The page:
Date of Award


Degree Type


Degree Name

Doctor of Philosophy


Life Sciences

Major Professor

Robert L. Hettich

Committee Members

Nagiza F. Samatova, Arnold M. Saxton, Dale A. Pelletier, W. Hayes McDonald


As a component of systems biology, proteomics aims to characterize the entire protein complement of an organism, including qualitative identification of protein types and quantitative measurement of protein abundance changes as a function of different cellular states. This dissertation presents an integrated experimental and computational approach to improve proteomic measurements, including qualitative measurements using Fourier transform ion cyclotron resonance mass spectrometry (FT-ICR-MS) and quantitative measurements with statistically derived confidence evaluation.

Although FT-ICR-MS provides high-performance mass measurements, its potential has not yet been fully explored for proteomics applications. A novel tandem mass spectrometry method was developed for FT-ICR-MS to obtain sequence tag information directly from intact proteins in a mixture. The interpretation of FT-ICR tandem mass spectra for sequence tagging was facilitated with a new graph-theoretical algorithm for separation of y- and b-ions. To scale FT-ICR-MS for general proteomic characterizations, low flow-rate liquid chromatography was integrated with FT-ICR-MS. The high- performance MS greatly enhanced the depth and quality of the proteomics measurements. In total, these studies demonstrated that FT-ICR-MS is of practical value for proteomic measurements, and that additional experimental and computational developments could make this into a robust and automated approach.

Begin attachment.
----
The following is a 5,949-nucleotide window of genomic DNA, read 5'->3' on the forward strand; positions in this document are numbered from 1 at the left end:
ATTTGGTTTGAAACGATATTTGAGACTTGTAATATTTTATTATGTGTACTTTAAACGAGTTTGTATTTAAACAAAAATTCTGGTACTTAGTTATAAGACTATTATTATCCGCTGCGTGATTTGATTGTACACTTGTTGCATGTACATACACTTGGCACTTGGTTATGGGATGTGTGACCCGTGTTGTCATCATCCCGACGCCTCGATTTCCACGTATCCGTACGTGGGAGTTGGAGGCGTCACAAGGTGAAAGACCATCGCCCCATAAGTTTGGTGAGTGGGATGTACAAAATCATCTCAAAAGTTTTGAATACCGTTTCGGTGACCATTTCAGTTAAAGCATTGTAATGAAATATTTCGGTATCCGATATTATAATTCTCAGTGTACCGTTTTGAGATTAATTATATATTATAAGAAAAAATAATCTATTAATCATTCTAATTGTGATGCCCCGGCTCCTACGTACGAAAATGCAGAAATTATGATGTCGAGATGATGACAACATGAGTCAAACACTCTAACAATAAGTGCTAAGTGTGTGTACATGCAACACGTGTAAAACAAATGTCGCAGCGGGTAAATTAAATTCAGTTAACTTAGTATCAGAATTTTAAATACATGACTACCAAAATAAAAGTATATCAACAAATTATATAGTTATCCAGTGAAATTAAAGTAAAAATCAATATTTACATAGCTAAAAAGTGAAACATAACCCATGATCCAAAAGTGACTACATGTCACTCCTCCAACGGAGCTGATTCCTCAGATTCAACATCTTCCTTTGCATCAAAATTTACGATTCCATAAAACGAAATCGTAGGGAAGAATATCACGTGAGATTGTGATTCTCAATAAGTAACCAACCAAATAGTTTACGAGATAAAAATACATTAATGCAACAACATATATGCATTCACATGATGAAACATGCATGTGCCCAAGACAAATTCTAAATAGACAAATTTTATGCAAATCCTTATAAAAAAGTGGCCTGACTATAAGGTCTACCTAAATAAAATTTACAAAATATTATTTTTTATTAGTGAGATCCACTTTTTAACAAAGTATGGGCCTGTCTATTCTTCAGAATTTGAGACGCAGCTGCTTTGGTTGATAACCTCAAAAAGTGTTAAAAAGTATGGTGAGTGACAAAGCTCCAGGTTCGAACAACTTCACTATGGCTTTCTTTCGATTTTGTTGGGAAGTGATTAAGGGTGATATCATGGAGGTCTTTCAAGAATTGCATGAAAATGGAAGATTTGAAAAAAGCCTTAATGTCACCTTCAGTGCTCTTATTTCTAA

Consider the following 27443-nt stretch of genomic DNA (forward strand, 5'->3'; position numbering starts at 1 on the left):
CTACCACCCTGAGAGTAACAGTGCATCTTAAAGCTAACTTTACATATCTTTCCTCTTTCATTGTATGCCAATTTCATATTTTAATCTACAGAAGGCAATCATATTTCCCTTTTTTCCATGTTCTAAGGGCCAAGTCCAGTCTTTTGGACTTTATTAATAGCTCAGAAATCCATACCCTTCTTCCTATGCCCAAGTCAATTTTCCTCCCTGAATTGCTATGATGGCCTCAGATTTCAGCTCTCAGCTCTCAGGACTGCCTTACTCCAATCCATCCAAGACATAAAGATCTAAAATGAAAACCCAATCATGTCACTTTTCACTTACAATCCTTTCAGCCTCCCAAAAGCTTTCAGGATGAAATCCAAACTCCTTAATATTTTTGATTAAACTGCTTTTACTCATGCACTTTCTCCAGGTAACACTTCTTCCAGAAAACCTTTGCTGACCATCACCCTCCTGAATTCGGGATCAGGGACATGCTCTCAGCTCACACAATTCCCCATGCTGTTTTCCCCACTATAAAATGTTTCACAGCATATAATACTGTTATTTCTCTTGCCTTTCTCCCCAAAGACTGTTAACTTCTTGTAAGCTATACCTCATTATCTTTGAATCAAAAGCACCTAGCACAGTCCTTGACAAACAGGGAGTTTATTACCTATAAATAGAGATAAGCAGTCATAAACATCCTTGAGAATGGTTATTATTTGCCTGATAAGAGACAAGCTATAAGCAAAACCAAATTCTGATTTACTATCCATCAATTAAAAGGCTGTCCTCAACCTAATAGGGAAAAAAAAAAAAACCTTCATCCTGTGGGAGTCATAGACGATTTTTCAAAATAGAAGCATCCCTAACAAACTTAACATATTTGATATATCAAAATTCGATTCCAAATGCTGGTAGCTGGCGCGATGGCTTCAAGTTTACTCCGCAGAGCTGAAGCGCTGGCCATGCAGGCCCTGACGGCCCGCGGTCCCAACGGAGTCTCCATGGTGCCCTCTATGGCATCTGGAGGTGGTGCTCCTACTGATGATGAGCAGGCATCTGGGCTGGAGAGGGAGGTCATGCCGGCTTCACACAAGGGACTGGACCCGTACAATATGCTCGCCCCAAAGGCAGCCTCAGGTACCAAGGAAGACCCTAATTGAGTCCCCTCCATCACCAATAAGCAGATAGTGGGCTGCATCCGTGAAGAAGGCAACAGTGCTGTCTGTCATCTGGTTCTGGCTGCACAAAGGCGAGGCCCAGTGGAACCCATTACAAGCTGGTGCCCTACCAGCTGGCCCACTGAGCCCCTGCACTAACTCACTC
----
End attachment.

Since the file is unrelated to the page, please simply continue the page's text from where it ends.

Quantitative proteomics based on stable isotope labeling enables global gene expression profiling at the protein level. However, major challenges remain for extracting reliable protein quantification information from noisy mass spectrometric data. A principal component analysis algorithm was developed to accurately estimate peptide abundance ratios and to provide rigorous scores for their estimation variability and bias. The peptide quantification results were then processed by a novel profile likelihood algorithm to estimate protein abundance ratios with confidence interval evaluation. These algorithms were integrated into a computer program, ProRata, for automated data analysis. Quantitative proteomic measurements were conducted using ProRata, and integrated with transcriptomic analysis to study the anaerobic metabolism of p-coumarate in Rhodopseudomonas palustris. This study yielded a putative cellular pathway for p-coumarate catabolism.

In the research described here, a substantial advancement in both qualitative and quantitative proteomic measurements was achieved using an integrated experiment and computational approach. The improved proteomic measurements can help elucidate a range of biological processes.

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